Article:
Bump-type foil bearing structural stiffness: Experiments and predictions
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Gas foil bearings (FB) satisfy many of the requirements noted for novel oil-free turbomachinery. However, FB design remains largely empirical, in spite of successful commercial applications. The mechanical structural characteristics of foil bearings, namely stiffness and damping, have been largely ignored in the archival literature. Four commercial bump-type foil bearings were acquired to measure their load capacity under conditions of no shaft rotation. The test bearings contain a single Teflon coated foil supported on 25 bumps. The nominal radial clearance is 0.036 mm for a 38 mm journal. A simple test set up was assembled to measure the FB deflections resulting from static loads. The tests were conducted with three shafts of increasing diameter to induce a degree of preload into the FB structure. Static measurements show nonlinear FB deflections, varying with the orientation of the load relative to the foil spot weld. Loading and unloading tests evidence hysteresis. The FB structural stiffness increases as the bumps-foil radial deflection increases (hardening effect). The assembly preload results in notable stiffness changes, in particular for small radial loads. A simple analytical model assembles individual bump stiffnesses and renders predictions for the FB structural stiffness as a function of the bump geometry and material, dry-friction coefficient, load orientation, clearance and preload. The model predicts well the test data, including the hardening effect. The uncertainty in the actual clearance (gap) upon assembly of a shaft into a FB affects most the predictions.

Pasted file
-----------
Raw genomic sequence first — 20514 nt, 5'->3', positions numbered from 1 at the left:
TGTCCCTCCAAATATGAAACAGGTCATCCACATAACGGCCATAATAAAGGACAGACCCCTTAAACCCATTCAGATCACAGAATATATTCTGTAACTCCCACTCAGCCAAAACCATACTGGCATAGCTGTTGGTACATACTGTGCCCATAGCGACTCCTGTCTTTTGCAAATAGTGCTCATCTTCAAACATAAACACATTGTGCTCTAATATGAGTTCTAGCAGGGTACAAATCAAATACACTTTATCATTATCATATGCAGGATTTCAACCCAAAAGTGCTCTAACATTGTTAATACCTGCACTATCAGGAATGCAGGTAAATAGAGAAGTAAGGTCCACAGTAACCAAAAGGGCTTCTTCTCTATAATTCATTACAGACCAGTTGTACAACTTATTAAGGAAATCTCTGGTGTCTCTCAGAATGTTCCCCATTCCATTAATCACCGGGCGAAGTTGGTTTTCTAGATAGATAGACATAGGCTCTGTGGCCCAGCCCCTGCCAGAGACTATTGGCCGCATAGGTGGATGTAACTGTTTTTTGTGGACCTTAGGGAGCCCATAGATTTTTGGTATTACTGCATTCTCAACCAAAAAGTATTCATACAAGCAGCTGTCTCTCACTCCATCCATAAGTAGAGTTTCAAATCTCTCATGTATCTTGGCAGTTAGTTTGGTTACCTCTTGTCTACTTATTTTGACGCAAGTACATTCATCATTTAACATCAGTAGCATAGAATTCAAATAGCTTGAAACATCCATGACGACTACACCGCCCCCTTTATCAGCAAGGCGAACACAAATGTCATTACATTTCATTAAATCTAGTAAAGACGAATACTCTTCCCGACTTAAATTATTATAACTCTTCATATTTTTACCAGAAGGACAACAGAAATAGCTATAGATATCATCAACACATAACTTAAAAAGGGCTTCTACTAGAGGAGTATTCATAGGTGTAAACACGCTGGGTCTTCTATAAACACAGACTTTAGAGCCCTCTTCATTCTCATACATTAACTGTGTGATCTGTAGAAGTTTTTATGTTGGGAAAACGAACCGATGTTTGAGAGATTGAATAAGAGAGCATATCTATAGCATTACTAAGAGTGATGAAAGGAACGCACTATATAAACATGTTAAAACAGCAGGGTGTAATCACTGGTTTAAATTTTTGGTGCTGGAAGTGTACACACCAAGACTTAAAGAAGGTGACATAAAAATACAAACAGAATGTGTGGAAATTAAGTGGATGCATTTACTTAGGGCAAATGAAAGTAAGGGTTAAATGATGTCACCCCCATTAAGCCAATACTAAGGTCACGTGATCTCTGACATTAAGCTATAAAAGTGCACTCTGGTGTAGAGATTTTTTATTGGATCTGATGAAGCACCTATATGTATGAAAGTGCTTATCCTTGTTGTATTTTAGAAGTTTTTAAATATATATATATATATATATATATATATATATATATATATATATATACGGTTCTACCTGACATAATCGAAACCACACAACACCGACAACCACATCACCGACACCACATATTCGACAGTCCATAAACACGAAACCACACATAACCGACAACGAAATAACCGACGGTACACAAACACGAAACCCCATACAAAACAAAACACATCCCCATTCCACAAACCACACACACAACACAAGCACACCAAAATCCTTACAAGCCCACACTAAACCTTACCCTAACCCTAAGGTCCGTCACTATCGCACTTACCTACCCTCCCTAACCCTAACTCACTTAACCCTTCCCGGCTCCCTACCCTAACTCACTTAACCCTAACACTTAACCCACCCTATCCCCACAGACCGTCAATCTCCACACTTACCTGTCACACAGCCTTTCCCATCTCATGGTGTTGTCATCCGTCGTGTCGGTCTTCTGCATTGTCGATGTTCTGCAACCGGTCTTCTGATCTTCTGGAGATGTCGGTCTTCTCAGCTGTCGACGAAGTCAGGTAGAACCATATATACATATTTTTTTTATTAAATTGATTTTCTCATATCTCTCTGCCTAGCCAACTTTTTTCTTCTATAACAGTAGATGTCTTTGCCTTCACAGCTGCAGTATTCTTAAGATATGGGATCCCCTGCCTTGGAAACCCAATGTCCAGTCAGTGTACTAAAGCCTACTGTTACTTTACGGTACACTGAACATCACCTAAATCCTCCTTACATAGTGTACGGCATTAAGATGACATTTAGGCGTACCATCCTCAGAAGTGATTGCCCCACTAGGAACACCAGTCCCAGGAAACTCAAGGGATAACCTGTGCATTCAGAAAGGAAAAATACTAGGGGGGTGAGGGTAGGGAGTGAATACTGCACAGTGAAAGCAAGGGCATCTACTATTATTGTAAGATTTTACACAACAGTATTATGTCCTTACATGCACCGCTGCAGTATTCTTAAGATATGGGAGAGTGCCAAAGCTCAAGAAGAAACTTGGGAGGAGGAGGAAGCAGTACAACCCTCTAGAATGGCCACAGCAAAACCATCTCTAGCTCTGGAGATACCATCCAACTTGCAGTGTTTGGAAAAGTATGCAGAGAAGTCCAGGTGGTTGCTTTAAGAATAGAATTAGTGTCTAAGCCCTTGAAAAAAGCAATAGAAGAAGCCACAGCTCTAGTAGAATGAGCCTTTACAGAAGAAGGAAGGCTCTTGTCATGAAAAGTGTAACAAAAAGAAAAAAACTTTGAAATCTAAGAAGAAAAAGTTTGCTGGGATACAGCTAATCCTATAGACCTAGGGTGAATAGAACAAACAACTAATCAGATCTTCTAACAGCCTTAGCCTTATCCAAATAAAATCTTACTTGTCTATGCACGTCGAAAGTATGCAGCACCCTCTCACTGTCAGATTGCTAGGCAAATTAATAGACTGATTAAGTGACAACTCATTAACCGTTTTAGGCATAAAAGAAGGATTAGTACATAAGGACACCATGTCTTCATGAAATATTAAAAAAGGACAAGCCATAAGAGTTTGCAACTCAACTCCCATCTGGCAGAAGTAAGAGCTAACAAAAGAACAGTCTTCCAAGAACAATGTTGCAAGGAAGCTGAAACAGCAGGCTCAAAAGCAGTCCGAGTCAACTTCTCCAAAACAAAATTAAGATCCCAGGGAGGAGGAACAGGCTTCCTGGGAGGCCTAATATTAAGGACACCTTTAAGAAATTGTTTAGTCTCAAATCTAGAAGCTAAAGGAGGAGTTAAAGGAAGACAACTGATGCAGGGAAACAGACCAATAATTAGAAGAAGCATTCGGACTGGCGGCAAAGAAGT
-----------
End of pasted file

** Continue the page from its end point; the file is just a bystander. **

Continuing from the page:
author list (cited authors)
Rubio, D., & Andres, L. S.